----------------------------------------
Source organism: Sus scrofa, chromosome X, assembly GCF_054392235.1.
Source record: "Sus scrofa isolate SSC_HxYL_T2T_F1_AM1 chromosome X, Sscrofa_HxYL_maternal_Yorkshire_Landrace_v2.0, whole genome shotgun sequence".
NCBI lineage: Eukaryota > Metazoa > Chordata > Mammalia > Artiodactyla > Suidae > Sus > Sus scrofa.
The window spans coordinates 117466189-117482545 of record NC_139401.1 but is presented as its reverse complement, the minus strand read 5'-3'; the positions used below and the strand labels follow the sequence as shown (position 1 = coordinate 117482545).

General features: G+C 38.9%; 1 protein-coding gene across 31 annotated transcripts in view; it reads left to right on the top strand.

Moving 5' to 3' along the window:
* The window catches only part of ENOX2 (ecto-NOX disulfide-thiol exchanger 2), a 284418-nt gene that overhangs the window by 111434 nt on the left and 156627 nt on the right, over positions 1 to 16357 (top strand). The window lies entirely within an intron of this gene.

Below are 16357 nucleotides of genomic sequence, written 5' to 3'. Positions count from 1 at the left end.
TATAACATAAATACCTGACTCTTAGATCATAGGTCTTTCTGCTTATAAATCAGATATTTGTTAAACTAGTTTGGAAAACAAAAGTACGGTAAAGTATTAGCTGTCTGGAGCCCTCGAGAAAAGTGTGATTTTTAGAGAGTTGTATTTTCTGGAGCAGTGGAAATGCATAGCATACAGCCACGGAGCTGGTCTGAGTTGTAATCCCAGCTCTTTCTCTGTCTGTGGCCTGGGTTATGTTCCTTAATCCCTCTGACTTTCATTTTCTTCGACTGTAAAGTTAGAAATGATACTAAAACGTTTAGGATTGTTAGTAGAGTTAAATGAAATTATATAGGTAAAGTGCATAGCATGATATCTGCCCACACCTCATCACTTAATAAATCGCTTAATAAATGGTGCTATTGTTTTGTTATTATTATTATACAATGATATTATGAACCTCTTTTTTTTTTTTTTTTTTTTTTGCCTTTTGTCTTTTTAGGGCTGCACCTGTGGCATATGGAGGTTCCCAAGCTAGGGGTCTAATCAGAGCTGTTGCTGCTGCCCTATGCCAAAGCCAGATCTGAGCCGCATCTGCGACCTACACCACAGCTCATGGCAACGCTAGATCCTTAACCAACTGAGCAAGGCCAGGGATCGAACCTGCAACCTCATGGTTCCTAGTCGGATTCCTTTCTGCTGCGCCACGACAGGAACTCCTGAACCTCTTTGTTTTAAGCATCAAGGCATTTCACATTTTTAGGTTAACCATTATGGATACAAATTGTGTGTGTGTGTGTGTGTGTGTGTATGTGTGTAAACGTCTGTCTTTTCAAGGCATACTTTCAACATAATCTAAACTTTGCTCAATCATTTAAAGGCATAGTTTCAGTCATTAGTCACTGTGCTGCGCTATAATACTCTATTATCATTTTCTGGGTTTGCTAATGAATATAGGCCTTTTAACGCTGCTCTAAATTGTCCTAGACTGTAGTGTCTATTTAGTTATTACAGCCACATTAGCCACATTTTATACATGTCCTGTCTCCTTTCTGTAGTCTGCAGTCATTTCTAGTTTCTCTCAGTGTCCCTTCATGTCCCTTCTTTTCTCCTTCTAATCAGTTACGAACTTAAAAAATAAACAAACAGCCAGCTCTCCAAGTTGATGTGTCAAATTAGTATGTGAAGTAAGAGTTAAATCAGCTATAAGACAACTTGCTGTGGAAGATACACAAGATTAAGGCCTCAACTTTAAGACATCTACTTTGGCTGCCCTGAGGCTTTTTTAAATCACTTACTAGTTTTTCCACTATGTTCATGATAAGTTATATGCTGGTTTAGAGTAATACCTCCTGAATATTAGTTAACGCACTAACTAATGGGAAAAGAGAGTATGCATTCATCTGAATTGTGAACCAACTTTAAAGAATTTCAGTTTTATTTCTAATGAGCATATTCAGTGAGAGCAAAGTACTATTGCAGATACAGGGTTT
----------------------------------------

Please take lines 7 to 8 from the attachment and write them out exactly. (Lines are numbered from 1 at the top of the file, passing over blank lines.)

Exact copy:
* The window catches only part of ENOX2 (ecto-NOX disulfide-thiol exchanger 2), a 284418-nt gene that overhangs the window by 111434 nt on the left and 156627 nt on the right, over positions 1 to 16357 (top strand). The window lies entirely within an intron of this gene.

Below are 16357 nucleotides of genomic sequence, written 5' to 3'. Positions count from 1 at the left end.